I was a young man in the ’80s, and I was into medieval weapons, Harleys and Heavy Metal. I even played D&D back when that was supposed to induct players into real-life witchcraft. So I remember all the ridiculous superstition surrounding the secret meanings of ear piercing, the pseudo-paganism of Procter & Gamble, the seemingly Satanic messages in back-masking, and the allegedly suicidal insinuations of some metal albums. I attribute a lot of that to the fact that atheism didn’t have any appreciable presence back then. In those days, if you didn’t buy into Christian dogma and were openly critical of it, then you were a witch. You were either a neo-pagan or (more likely) you were Satanic. The latter would be applied regardless how you might prefer to identify. To my cultural experience, there was no such thing as a skeptic as that is known today. Back then, skeptics were considered cynics who refused to open their minds. It must have been a great time for paranoid Christian conservatives. They actually like Satanists a lot more than atheists. Because Satanists not only play the Christian game; they give Christians the moral high ground. Whereas atheists piss everybody off by pointing out that it is a game and that every believer in any religion is just pretending.
2) Despite the irreality of their claims, do you think the counter-narrative of Satanism and its threat to dominant religious thought is a positive development in American culture?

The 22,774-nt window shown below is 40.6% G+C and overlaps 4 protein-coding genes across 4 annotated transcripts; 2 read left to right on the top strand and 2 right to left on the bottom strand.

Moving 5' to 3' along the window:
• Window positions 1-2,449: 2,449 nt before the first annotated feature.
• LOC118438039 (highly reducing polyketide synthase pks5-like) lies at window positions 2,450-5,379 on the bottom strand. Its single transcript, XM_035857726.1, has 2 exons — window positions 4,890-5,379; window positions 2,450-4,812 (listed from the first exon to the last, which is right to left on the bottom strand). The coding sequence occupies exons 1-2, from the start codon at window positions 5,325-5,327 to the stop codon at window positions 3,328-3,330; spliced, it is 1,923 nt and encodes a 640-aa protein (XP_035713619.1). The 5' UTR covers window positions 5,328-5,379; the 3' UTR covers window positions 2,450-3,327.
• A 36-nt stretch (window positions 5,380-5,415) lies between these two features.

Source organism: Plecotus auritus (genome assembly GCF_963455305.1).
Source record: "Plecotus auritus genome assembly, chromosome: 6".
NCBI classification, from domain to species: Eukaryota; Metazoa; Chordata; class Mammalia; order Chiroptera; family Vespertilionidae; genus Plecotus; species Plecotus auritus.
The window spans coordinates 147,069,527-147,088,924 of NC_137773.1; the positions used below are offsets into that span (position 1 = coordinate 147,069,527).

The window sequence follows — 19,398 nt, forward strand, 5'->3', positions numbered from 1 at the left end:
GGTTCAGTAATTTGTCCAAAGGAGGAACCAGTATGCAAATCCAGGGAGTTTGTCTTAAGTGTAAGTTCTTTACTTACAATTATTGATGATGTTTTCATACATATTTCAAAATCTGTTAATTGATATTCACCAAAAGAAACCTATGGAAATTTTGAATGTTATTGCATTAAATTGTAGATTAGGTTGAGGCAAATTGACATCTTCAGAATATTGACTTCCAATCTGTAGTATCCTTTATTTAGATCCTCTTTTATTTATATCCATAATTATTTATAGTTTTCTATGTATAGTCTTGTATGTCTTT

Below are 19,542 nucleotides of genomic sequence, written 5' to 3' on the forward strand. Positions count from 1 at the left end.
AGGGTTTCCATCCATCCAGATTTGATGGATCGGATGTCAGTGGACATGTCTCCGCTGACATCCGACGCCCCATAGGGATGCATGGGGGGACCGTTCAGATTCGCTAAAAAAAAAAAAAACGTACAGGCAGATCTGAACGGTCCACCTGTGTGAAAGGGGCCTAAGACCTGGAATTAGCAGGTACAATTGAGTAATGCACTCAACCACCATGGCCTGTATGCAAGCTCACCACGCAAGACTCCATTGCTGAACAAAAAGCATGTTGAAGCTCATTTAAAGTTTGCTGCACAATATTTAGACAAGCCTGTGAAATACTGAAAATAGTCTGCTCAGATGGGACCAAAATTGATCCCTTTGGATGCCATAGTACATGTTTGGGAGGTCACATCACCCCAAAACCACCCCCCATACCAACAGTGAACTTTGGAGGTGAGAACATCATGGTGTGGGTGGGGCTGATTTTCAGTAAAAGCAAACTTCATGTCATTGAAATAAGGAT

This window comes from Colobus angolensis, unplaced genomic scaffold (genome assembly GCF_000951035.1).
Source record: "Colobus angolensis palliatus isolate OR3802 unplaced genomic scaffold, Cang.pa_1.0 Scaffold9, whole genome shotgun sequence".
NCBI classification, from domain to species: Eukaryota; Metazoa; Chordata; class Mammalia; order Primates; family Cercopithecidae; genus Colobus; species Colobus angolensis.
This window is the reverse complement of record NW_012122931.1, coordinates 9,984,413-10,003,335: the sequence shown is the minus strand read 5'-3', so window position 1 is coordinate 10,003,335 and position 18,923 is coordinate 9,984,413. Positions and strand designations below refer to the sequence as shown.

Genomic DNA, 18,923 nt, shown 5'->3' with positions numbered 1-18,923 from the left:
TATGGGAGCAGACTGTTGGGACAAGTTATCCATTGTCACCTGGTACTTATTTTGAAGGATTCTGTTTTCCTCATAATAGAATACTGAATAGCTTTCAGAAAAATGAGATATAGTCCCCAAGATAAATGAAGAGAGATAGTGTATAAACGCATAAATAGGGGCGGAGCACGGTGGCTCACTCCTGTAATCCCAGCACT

I have encountered devil worshippers and even interviewed one on my podcast. They are not representative of Satanism. The Satanic Temple, for example, is entirely atheist, Satanists may be hedonists and may not necessarily be scientifically literate scholarly skeptics. So Satanists are not representative of atheists either. But I applaud them because the Satanic Temple has been very proficient in their defence of secular politics, much more so than typical science advocates who aren’t Satanic. Nobody cares what the nerds say. But when the Satanists speak up, then believers listen.
3) You live in Texas and, I assume, have heard of or seen evidence of the cult of Santa Muerte, the rapidly-growing Mexican religious movement that honors death personified. Do you believe this cult is any better (or worse) than the dominant religions in America? Why do you think this cult has spread to the degree that it has?
I regret that I can’t comment on Sante Muerte, because I never heard of them until now.